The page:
Special Uses

Carbon Farming

References

Cultivation details

Industrial Crop: Oil  Management: Standard  Regional Crop

Grows best in a sunny position[419 ]. Newly planted young trees are fairly slow to grow away, rarely surpassing 2 metres in height in the second year[419 ]. A dioecious species, both male and female forms need to be grown if seed is required[556 ].

Carbon Farming

  • Industrial Crop: Oil  Materials, chemicals and energy include bioplastics, biomass, glycerin, soaps, lubricants, paints, biodiesel. Oilseed crop types.
  • Management: Standard  Plants grow to their standard height. Harvest fruit, seeds, or other products. Non-Destructive management systems.
  • Regional Crop  These crops have been domesticated and cultivated regionally but have not been adopted elsewhere and are typically not traded globally, Examples in this broad category include perennial cottons and many nuts and staple fruits.

References

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Propagation

Seed - it has a limited viability and should be sown as soon as it is ripe. Sow in individual containers in a lightly shaded position. Germination rates are generally less than 30%, the seed sprouting within 30 - 50 days[419 ]. The seedlings grow away quite slowly[419 ].

Other Names

If available other names are mentioned here

Moulomba (Guyana); Sangre; Cumala Blanca (Peru); Camaticaro (Venezuela); Palo De Sangre; Colorado; Ucuuba (Brazil); Sebo (Colombia); Nuanamo (Colombia); Birma; Shempo (Ecuador); Cumala Colorada (Peru); Cumala (Peru); Pintri (Surinam); Cajuea (Trinidad & Tobago); Otivo (Venezuela); Virola (Venezuela); Cuajo (Venezuela); Sangrino (Venezuela); Chaliviande (Ecuador); Dalli (Guyana); Banak; Bicuiba Branca (Brazil); Tapsava; Virola (Brazil); Ucuhuba (Brazil); Yayamadou (Guyana); Baboen (Surinam); Chalviande (Ecuador); Tzimbo (Ecuador); Gabón (Bolivia); Sangrino (Venezuela); Cuajo (Venezuela); Virola (Venezuela); Cumala (Peru); Banak; Veuhuba; Venhuba; Babun; Sangre De Toro (Colombia); Bagabani; Sangre; Camaticaro; Baboen (Surinam); Dalli (Guyana). Man-dalli, Egron-baboen, Virola Nut. Red Ucuba. Pintri,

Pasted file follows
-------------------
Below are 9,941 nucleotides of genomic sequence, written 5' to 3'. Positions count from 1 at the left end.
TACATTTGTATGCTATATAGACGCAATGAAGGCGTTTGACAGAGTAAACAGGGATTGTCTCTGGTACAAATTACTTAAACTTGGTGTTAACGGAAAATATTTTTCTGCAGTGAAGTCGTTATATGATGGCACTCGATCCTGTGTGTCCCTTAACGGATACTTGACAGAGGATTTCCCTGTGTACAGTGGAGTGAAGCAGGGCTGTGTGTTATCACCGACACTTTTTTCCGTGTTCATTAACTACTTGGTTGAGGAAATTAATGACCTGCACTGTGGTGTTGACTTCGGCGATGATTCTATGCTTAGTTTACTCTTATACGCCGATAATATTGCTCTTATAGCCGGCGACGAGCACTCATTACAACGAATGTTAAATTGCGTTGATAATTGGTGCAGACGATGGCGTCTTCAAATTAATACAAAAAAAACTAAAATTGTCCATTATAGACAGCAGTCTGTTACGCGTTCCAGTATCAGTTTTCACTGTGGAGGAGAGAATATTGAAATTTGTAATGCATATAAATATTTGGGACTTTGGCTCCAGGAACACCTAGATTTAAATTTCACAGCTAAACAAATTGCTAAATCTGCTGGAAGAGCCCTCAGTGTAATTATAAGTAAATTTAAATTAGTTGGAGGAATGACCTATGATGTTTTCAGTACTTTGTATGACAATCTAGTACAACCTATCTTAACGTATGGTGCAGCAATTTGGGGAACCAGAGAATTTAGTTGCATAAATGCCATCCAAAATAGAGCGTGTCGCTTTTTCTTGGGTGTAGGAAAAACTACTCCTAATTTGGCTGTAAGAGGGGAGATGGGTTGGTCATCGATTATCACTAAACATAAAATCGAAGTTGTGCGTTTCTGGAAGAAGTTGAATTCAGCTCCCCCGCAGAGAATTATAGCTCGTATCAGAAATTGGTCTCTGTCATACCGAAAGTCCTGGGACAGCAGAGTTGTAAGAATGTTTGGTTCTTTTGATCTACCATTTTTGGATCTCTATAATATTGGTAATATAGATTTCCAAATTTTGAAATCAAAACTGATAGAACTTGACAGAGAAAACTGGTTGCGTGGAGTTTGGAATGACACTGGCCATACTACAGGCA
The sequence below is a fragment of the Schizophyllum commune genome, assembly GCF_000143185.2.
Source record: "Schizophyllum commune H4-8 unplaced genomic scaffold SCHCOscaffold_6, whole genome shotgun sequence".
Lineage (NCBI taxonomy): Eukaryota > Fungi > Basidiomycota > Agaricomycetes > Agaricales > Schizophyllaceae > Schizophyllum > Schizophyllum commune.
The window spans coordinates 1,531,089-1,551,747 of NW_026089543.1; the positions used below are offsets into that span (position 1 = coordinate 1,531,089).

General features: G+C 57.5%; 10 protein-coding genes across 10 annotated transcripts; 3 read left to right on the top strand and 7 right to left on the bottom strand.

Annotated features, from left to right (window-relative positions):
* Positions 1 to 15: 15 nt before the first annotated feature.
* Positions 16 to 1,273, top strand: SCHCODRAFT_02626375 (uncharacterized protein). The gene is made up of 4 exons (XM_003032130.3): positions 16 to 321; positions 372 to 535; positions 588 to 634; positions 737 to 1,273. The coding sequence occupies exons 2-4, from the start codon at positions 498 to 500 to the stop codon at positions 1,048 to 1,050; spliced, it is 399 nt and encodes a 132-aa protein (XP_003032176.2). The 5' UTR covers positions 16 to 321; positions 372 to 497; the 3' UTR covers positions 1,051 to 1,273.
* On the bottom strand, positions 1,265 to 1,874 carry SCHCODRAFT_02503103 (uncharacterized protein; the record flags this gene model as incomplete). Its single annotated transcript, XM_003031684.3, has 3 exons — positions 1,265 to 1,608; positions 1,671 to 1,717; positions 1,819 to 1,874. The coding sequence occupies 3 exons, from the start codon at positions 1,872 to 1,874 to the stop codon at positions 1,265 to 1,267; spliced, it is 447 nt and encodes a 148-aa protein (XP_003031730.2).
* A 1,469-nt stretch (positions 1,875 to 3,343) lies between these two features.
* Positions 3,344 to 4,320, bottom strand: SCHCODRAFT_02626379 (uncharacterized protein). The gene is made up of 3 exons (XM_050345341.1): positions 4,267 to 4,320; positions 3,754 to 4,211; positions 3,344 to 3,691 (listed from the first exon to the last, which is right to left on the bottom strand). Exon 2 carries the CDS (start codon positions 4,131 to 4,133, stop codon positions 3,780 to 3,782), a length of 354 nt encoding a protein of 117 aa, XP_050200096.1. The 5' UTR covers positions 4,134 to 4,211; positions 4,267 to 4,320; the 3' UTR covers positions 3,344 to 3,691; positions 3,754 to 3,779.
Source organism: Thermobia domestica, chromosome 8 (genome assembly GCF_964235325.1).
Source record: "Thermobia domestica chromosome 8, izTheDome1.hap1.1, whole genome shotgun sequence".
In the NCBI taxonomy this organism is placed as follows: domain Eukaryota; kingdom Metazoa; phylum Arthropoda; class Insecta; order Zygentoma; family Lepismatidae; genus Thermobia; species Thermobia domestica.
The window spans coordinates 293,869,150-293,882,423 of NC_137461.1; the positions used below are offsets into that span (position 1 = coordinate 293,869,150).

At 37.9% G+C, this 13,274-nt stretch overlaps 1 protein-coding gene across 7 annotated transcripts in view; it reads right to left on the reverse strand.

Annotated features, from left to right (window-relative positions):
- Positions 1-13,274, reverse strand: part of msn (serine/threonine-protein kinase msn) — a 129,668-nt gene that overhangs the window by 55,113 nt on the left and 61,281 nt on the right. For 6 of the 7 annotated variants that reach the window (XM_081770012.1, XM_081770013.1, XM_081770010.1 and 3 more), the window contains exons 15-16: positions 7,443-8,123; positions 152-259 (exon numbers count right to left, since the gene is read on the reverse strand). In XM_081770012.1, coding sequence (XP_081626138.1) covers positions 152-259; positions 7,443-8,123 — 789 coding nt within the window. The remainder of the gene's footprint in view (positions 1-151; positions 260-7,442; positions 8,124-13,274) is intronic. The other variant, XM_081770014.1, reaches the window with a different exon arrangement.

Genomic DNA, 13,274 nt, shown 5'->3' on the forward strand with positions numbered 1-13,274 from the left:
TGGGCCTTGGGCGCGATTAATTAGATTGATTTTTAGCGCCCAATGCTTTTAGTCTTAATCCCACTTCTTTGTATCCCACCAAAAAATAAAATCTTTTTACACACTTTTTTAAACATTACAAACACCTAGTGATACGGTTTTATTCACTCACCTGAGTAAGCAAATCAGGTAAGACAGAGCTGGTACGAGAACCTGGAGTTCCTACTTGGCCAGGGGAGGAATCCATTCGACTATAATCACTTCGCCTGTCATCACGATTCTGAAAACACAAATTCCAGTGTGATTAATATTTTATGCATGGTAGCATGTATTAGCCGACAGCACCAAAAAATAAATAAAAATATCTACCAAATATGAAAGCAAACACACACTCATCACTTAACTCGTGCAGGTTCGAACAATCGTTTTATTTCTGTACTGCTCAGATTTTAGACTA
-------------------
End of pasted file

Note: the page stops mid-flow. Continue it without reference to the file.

Found In

Countries where the plant has been found are listed here if the information is available

Bolivia, Brazil, Central America, Costa Rica, Guiana, Guianas, Guyana, Honduras, Panama, South America, Suriname, Venezuela

Weed Potential

Right plant wrong place. We are currently updating this section. Please note that a plant may be invasive in one area but may not in your area so it’s worth checking.

None Known

Conservation Status

IUCN Red List of Threatened Plants Status : This taxon has not yet been assessed

Related Plants
Latin NameCommon NameHabitHeightHardinessGrowthSoilShadeMoistureEdibleMedicinalOther

Growth: S = slow M = medium F = fast. Soil: L = light (sandy) M = medium H = heavy (clay). pH: A = acid N = neutral B = basic (alkaline). Shade: F = full shade S = semi-shade N = no shade. Moisture: D = dry M = Moist We = wet Wa = water.

 

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Aubl.

Botanical References

Links / References

For a list of references used on this page please go here
A special thanks to Ken Fern for some of the information used on this page.